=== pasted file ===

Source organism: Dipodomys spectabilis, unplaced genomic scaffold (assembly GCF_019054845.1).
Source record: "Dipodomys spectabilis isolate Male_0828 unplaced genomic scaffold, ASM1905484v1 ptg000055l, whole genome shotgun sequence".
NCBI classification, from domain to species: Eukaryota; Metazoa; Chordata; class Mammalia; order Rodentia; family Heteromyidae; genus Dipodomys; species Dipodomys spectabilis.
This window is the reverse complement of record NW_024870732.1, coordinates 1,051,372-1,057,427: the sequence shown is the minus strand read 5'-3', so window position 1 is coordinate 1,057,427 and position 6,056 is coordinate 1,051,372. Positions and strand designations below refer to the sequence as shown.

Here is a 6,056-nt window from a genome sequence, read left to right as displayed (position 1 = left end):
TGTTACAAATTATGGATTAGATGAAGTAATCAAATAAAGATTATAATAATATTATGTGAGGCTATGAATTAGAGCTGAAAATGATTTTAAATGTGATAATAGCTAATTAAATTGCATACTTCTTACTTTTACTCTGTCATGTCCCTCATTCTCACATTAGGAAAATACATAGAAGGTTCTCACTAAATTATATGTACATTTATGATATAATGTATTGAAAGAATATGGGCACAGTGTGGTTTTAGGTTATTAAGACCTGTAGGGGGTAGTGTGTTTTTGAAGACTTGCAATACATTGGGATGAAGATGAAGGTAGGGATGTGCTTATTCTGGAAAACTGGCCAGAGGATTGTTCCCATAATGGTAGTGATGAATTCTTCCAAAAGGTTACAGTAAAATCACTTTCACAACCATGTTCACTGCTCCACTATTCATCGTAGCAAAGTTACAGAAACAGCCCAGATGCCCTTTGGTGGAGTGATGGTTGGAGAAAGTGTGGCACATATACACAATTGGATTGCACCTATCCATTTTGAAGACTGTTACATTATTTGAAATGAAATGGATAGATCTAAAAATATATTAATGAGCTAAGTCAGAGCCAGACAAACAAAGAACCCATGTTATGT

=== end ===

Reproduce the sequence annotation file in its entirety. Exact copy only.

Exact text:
Source organism: Dipodomys spectabilis, unplaced genomic scaffold (assembly GCF_019054845.1).
Source record: "Dipodomys spectabilis isolate Male_0828 unplaced genomic scaffold, ASM1905484v1 ptg000055l, whole genome shotgun sequence".
NCBI classification, from domain to species: Eukaryota; Metazoa; Chordata; class Mammalia; order Rodentia; family Heteromyidae; genus Dipodomys; species Dipodomys spectabilis.
This window is the reverse complement of record NW_024870732.1, coordinates 1,051,372-1,057,427: the sequence shown is the minus strand read 5'-3', so window position 1 is coordinate 1,057,427 and position 6,056 is coordinate 1,051,372. Positions and strand designations below refer to the sequence as shown.

Here is a 6,056-nt window from a genome sequence, read left to right as displayed (position 1 = left end):
TGTTACAAATTATGGATTAGATGAAGTAATCAAATAAAGATTATAATAATATTATGTGAGGCTATGAATTAGAGCTGAAAATGATTTTAAATGTGATAATAGCTAATTAAATTGCATACTTCTTACTTTTACTCTGTCATGTCCCTCATTCTCACATTAGGAAAATACATAGAAGGTTCTCACTAAATTATATGTACATTTATGATATAATGTATTGAAAGAATATGGGCACAGTGTGGTTTTAGGTTATTAAGACCTGTAGGGGGTAGTGTGTTTTTGAAGACTTGCAATACATTGGGATGAAGATGAAGGTAGGGATGTGCTTATTCTGGAAAACTGGCCAGAGGATTGTTCCCATAATGGTAGTGATGAATTCTTCCAAAAGGTTACAGTAAAATCACTTTCACAACCATGTTCACTGCTCCACTATTCATCGTAGCAAAGTTACAGAAACAGCCCAGATGCCCTTTGGTGGAGTGATGGTTGGAGAAAGTGTGGCACATATACACAATTGGATTGCACCTATCCATTTTGAAGACTGTTACATTATTTGAAATGAAATGGATAGATCTAAAAATATATTAATGAGCTAAGTCAGAGCCAGACAAACAAAGAACCCATGTTATGT